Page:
Then it snowballed from there, and I found I was travelling to London and going to conferences and talking there. It makes me feel like I have a cause, and it encourages me to keep fighting. I also researched my dementia, so I could understand it. And joined a support group in London which has helped immensely at times. With PCA the brain changes what the eyes see, so what I see isn’t always what is true. It’s a learning curve always. I stopped driving soon after my diagnosis as I went through a red light after my brain told me it was green.
I’m still very active
I now have fingers in lots of projects. I am a member of Dementia Alliance International, I am part of a task force to make all hospitals in the UK dementia friendly, I am part of LEAP (Living Experience Advisory Panel) to do with Admiral Nurses, I am part of the Dementia Action Alliance, I have a new project hopefully starting soon to do with gym, sports and dementia.
I go to a gym three times a week, I was seeing a neuro physio who encouraged me to join. I love it. I have a set routine which my physio and trainer devised. I go to a balance class run by physios to hopefully help with my balance for the future. I go to a writing and art group that’s nothing to do with dementia. Its important to be me Tracey over me with dementia all the time. I love my life. I do so much more since I have been diagnosed, than when I was nursing.
My ethos in life was to help others, and still I do that just in a different way, hopefully it will continue.
It is Day 22 of the #DAI #Hello my name is series for #WAM2018, and we have the privilege of sharing a story written by our friend and colleague in Japan, Tomofumi Tanno. A few DAI members had met him in Kyoto, and long time pioneer advocate from Scotland has collaborated with him for a few years. Tomofumi also has published a book: Together with Tanno Tomi Fumiga – tanno tomofumi egao de ikiru ninchishiyou to tomo ni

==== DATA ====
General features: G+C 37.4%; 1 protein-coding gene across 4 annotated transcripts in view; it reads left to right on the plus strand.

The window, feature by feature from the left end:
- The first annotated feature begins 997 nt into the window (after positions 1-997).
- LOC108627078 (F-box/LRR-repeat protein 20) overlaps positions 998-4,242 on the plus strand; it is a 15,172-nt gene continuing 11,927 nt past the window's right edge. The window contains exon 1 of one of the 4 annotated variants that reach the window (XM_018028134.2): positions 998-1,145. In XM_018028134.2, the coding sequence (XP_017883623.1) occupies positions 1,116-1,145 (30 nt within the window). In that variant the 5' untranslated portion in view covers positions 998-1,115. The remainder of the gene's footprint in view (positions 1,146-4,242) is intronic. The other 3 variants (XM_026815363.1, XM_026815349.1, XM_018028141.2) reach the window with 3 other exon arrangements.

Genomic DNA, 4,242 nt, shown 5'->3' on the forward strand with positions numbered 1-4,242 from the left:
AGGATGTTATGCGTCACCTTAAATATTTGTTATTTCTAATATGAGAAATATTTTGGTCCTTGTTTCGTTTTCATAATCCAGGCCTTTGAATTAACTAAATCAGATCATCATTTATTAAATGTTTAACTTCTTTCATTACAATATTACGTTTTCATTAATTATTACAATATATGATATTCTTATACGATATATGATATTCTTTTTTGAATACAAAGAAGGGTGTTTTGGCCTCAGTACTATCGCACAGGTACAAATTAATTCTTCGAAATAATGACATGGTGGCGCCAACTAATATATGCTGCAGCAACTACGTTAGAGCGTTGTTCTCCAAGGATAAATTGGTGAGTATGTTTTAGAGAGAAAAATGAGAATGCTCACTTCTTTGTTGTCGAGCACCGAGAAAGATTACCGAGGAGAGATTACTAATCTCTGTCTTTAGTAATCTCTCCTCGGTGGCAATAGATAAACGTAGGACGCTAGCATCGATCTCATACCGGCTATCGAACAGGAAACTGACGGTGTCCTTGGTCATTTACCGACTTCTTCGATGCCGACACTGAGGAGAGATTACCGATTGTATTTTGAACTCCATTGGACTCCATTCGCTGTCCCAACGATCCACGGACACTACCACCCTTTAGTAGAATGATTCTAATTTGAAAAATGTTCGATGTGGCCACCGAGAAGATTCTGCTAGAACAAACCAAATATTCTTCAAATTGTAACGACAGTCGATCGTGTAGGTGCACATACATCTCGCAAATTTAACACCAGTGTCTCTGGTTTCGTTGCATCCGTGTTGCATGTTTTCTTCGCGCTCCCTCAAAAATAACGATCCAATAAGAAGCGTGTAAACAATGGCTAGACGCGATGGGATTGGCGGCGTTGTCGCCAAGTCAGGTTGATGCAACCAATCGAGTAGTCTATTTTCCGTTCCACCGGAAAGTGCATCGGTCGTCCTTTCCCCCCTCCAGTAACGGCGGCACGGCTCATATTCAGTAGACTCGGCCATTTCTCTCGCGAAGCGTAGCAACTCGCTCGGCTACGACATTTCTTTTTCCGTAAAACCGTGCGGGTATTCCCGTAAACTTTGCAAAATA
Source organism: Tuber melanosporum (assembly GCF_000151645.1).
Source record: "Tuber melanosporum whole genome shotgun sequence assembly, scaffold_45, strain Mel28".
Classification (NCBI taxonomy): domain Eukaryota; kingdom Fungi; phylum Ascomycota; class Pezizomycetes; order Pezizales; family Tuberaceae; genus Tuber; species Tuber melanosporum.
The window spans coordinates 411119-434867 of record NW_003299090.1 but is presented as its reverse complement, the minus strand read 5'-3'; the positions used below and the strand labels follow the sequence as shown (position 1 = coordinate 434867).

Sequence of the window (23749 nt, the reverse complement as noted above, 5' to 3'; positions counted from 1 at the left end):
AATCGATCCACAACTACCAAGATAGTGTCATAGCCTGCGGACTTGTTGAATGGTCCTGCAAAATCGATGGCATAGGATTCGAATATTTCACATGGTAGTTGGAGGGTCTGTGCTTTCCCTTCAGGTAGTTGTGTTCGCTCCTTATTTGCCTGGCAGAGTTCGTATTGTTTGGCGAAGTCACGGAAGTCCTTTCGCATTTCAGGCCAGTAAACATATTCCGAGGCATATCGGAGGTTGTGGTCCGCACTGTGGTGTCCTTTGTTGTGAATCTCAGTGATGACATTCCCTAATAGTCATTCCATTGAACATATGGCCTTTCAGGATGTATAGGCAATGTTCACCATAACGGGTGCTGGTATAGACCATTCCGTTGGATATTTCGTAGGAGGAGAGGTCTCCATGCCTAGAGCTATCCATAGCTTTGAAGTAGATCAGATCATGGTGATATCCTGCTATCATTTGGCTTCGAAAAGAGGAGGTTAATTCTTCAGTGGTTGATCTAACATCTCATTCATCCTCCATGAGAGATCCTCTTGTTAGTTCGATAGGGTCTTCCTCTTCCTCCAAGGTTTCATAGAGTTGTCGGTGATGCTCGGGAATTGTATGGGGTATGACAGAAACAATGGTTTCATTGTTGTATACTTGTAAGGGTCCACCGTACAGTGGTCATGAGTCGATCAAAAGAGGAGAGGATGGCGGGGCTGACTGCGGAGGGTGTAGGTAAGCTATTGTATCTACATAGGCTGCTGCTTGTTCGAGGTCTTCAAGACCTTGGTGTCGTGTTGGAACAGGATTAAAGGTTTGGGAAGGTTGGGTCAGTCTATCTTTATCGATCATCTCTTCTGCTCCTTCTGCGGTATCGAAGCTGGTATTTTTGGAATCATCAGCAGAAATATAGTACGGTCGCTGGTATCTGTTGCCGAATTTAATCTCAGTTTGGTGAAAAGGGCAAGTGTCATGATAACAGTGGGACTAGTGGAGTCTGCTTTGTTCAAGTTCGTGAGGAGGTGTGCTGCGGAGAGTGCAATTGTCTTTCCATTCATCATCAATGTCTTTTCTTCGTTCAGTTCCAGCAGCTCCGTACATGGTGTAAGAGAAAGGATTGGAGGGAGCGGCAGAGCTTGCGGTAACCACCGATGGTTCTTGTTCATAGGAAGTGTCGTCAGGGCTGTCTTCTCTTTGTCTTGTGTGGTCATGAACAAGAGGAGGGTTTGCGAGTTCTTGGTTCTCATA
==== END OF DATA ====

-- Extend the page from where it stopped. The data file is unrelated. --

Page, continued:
Although it is my first meeting, “Alumni Association” … a journey in Chicago I met a dementia party in the world!
The international conference of the International Alzheimer’s Association was held in Chicago, USA, for four days from the 26th last month. I also came to Japan on 24th to attend.
I exchange opinions with the Australian, American, Canadian parties once a month using Web conferencing software “Zoom”. English is totally useless, but everyone’s friends and Japanese women living in Australia do interpretation and there is no inconvenience. As the parties often share, I always feel a conversation.
I heard that their friends participate in this international conference from their respective countries, and I decided to go. I made a lecture abstract summarizing what I want to tell everyone from Japan living with dementia in the Japanese, I translated it into English and entered it.
Finally a member of the web conference … cross the language barrier and interact.
An Alumni Association of people with dementia
Actually, I have never met with many of the members of “Zoom” directly. However, I always do not feel like having a face for the first time thanks to matching the face on the personal computer screen. I felt like I met my old friend again. Other people seemed to feel the same way, and they said “everything is like an alumni association”.
There was a rest room for the parties at the venue, and it was a place to interact. I had an interpreter interpreter by someone near me and talking with gestures, but I could break down immediately and I felt almost no wall of words.
“We are experts in dementia.”
Consciousness to change society
I repeatedly heard the word “Dementia expert” at the conference. Our parties living with dementia are the “experts of dementia”.
After a researcher’s presentation, the parties who came in the venue raised their hands and asked, “Does the research team have people with dementia?” Then, when I heard that there is not, I criticized himself as “Is there any meaning to invest funds for research done without listening to the opinions of the parties?” And stated, “By using us for better research; Please appeal. ”